The biotech had signaled a restructuring was coming and here are the details: Biogen will trim its workforce by 13 percent, or 650 jobs (leaving about 4,275 employees worldwide); three facilities in San Diego, Waltham, Massachusetts and Wellesley, Massachusetts, will be closed; and research into cardiovascular will end while the oncology program will be spun out or licensed.
Also, Biogen will “substantially reduce” its small molecule discovery programs and exit “select” neurology and immunology development programs, including neublastin for neuropathic pain and anti-TWEAK. In total, the biotech will exit 11 programs, and will eliminate its Rituxan oncology and rheumatology sales forces; Genentech will assume responsibility for the US sales and marketing for the drug.
Other moves include reorganizing business development, venture development and corporate strategy into a new corporate development group, for which a head is currently being sought. Overall, the move will cost $115 million, including $85 million for the layoffs and $30 million to close and consolidate facilities. The hope is to eliminate about $300 million in annual expenses, although that pace won’t be reached until mid-2011, according to ISI Group biotech analyst Mark Schoenebaum.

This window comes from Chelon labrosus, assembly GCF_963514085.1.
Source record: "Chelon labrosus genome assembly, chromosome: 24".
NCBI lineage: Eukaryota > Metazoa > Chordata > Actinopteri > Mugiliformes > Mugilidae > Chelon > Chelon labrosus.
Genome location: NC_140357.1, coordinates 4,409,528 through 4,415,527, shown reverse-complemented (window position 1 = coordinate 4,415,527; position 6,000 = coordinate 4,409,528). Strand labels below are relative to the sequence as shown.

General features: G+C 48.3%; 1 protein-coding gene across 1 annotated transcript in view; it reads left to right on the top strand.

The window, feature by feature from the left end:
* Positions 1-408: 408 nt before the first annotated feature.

“Biogen Idec will be better off as a result of these actions. First, we will have increased focus. We have been operating in too many therapeutic areas and haven’t maximized our opportunities,” says CEO George Scangos in a statement. “We will now focus on a few areas where we can be among the best, and this starts with neurology.” He cited seven meds that could become available by 2015, including four being developed to treat multiple sclerosis.